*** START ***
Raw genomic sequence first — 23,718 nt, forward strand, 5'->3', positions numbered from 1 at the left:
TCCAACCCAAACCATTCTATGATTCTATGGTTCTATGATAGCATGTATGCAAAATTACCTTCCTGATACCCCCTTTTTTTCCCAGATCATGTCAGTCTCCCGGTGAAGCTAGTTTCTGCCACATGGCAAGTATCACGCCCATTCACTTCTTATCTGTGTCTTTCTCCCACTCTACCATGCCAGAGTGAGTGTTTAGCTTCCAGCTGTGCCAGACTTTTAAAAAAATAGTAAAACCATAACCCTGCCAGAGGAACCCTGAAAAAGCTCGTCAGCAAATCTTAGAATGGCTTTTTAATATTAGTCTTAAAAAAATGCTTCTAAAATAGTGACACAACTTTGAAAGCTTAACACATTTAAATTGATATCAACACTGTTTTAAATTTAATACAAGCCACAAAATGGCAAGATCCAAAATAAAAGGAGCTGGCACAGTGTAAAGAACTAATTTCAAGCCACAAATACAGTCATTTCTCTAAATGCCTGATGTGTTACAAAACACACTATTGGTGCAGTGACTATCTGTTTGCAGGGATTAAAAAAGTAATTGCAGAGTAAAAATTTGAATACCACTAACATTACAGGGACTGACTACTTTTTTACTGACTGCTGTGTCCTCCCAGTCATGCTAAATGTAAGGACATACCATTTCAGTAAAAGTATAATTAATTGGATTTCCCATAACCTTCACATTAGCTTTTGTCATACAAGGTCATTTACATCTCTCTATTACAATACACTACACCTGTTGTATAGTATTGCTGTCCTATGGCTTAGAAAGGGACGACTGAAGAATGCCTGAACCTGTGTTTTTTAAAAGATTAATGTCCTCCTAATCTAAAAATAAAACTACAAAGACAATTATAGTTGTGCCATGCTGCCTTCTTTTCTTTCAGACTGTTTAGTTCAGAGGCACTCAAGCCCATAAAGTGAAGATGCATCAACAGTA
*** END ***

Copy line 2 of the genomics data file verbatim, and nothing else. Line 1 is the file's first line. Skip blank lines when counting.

TCCAACCCAAACCATTCTATGATTCTATGGTTCTATGATAGCATGTATGCAAAATTACCTTCCTGATACCCCCTTTTTTTCCCAGATCATGTCAGTCTCCCGGTGAAGCTAGTTTCTGCCACATGGCAAGTATCACGCCCATTCACTTCTTATCTGTGTCTTTCTCCCACTCTACCATGCCAGAGTGAGTGTTTAGCTTCCAGCTGTGCCAGACTTTTAAAAAAATAGTAAAACCATAACCCTGCCAGAGGAACCCTGAAAAAGCTCGTCAGCAAATCTTAGAATGGCTTTTTAATATTAGTCTTAAAAAAATGCTTCTAAAATAGTGACACAACTTTGAAAGCTTAACACATTTAAATTGATATCAACACTGTTTTAAATTTAATACAAGCCACAAAATGGCAAGATCCAAAATAAAAGGAGCTGGCACAGTGTAAAGAACTAATTTCAAGCCACAAATACAGTCATTTCTCTAAATGCCTGATGTGTTACAAAACACACTATTGGTGCAGTGACTATCTGTTTGCAGGGATTAAAAAAGTAATTGCAGAGTAAAAATTTGAATACCACTAACATTACAGGGACTGACTACTTTTTTACTGACTGCTGTGTCCTCCCAGTCATGCTAAATGTAAGGACATACCATTTCAGTAAAAGTATAATTAATTGGATTTCCCATAACCTTCACATTAGCTTTTGTCATACAAGGTCATTTACATCTCTCTATTACAATACACTACACCTGTTGTATAGTATTGCTGTCCTATGGCTTAGAAAGGGACGACTGAAGAATGCCTGAACCTGTGTTTTTTAAAAGATTAATGTCCTCCTAATCTAAAAATAAAACTACAAAGACAATTATAGTTGTGCCATGCTGCCTTCTTTTCTTTCAGACTGTTTAGTTCAGAGGCACTCAAGCCCATAAAGTGAAGATGCATCAACAGTA